Posts for tag: Heel Pain
If heel pain is dictating how you live your life, we are here to help.
Heel pain, it really is a nuisance. It makes it difficult just to get around and run errands let alone enjoy your normal workout. Fortunately, you’ll be happy to hear that heel pain often goes away on its own if you ease off the foot and give it a chance to heal. Of course, in some situations, heel pain doesn’t get better. This is when our Camp Springs/Clinton, MD, podiatrists Dr. Michael Frank, Dr. Marc Goldberg and Dr. Adam Lowy can help.
What can cause heel pain?
Heel pain is often the result of plantar fasciitis, a condition that results in inflammation of the plantar fascia (a thick band of tissue that runs from the toes to the heel). Plantar fascia is an overuse injury, which means that it often comes about gradually. This can often occur if you suddenly increase the intensity of a run or workout without slowly working up to it.
Other causes of heel pain include:
- Achilles tendinitis
- Heel spurs
- Sprains and strains
- Stress fracture
When should I see a podiatrist?
If you’ve experienced heel pain before then you probably know how to best treat your symptoms until the problem goes away. Of course, if your symptoms are severe or don’t ease up after a few weeks of care then it’s time to visit our Camp Springs/Clinton, MD, foot doctors to find out how to treat your heel pain. Sometimes heel pain can be recurring or chronic, so it’s important to have the issue evaluated as soon as possible.
How is heel pain treated?
There are several ways in which to ease your symptoms until the condition heals itself. Try some of these simple at-home treatments:
- Take over-the-counter pain relievers
- Ice the heel for 15 minutes at a time 3 times a day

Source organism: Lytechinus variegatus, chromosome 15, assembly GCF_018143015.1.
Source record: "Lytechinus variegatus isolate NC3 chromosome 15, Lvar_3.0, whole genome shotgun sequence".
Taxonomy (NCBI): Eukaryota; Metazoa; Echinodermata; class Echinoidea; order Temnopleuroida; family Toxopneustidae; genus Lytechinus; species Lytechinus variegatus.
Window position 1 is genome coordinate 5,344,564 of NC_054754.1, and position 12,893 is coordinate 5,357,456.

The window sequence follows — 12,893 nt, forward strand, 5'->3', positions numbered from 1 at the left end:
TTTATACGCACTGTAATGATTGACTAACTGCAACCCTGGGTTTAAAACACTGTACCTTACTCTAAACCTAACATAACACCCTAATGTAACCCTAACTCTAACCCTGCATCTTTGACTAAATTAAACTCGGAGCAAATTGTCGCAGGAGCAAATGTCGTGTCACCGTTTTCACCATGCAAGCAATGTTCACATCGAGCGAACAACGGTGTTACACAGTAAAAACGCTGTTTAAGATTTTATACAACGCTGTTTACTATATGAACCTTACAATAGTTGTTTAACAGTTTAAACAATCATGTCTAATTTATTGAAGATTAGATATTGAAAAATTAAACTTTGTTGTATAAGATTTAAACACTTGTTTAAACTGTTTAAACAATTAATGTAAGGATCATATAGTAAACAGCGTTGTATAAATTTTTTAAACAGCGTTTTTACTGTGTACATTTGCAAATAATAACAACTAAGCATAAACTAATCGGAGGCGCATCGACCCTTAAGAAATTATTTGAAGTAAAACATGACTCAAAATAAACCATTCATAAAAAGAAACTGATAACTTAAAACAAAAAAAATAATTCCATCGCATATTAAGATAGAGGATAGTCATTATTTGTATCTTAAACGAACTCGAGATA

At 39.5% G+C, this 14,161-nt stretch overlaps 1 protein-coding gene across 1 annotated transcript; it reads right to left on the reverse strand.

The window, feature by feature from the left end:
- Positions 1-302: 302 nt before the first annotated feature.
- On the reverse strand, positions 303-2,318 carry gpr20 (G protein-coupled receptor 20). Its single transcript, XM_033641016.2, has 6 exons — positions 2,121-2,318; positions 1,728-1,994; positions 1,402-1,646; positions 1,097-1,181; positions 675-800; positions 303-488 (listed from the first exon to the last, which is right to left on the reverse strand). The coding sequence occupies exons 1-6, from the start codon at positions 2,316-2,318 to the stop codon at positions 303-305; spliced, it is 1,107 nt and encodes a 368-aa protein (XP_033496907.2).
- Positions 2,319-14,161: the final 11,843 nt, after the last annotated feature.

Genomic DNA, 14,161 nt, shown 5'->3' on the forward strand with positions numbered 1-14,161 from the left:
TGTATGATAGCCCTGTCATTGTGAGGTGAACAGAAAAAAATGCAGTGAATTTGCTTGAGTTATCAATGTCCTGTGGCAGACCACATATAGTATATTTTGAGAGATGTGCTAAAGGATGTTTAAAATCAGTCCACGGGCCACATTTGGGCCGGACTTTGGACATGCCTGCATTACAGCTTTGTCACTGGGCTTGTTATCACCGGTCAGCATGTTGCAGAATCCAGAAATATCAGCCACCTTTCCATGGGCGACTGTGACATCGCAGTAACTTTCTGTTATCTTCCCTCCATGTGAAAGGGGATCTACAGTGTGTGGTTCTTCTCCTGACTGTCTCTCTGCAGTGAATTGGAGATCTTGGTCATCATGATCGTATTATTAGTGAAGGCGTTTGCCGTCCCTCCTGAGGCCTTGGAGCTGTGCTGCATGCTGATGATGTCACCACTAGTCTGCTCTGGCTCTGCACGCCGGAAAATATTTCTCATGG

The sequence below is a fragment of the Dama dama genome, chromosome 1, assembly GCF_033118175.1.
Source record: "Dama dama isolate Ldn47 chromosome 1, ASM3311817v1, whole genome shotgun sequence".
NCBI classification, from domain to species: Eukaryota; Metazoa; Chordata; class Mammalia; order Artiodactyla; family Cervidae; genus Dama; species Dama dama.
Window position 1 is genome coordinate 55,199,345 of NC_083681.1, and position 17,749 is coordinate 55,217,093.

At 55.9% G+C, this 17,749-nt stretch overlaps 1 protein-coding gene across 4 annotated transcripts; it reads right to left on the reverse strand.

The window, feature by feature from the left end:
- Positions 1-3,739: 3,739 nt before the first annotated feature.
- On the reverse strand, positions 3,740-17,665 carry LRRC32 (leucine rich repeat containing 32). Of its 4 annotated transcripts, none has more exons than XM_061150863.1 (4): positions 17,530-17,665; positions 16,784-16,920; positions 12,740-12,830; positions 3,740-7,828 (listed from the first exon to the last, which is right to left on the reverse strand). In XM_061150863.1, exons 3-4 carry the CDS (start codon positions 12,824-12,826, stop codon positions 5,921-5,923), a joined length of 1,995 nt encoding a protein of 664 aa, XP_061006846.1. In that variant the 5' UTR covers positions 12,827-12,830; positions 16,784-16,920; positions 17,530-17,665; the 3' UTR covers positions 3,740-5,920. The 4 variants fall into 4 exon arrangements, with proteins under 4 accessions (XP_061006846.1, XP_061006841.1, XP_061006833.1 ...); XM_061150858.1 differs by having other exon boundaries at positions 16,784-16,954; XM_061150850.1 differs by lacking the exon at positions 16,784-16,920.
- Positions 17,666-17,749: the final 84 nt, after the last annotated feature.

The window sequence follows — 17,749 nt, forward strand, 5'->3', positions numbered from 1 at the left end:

- Rest and avoid certain activities
- Wear compression or supportive socks to reduce swelling
- Consider a night splint
- Wear proper footwear
If at-home care doesn’t help then it’s time to talk to a podiatrist about other more aggressive techniques such as shockwave therapy or corticosteroid injections to ease symptoms and to promote healing.
Family Foot and Ankle Associates of Maryland has four locations in Kensington, Olney, Silver Spring, and Camp Springs/Clinton, MD, to ensure that everyone is able to get the proper foot and ankle care they need. If you are dealing with heel pain that isn’t responding to at-home care, give us a call today.
Don’t let plantar fasciitis have the final say when it comes to your foot health.
Are you a runner who is currently dealing with heel pain? Even if you don’t consider yourself a runner, you may still experience heel pain at some point during your lifetime. After all, there are many risk factors and situations that can occur that can lead to inflammation and swelling of the plantar fascia, the thick band of tissue that runs along the soles of the feet. If you are dealing with heel pain, our Olney, Camp Springs/Clinton, Kensington and Silver Spring, MD, podiatrists Dr. Michael Frank, Dr. Marc Goldberg and Dr. Adam Lowy are here to tell you what might be going on and what your treatment options are.
What is plantar fasciitis?
This foot condition is one of the most common causes of heel pain; fortunately, in some cases, it can be managed with simple at-home care prescribed by our Olney, Camp Springs/Clinton, Kensington and Silver Spring, MD, foot doctor. This problem leads to microtears and inflammation within the plantar fascia, resulting in heel and even arch pain.
If you have plantar fasciitis you may notice that your heel pain is at its worst when you first wake up in the morning but may subside throughout the day as you continue to move around. You may be tempted to get your jog or run in, particularly if symptoms let up, but you may find that intense pain comes back immediately after working out. This is another warning sign that you might have plantar fasciitis.
How do you treat plantar fasciitis?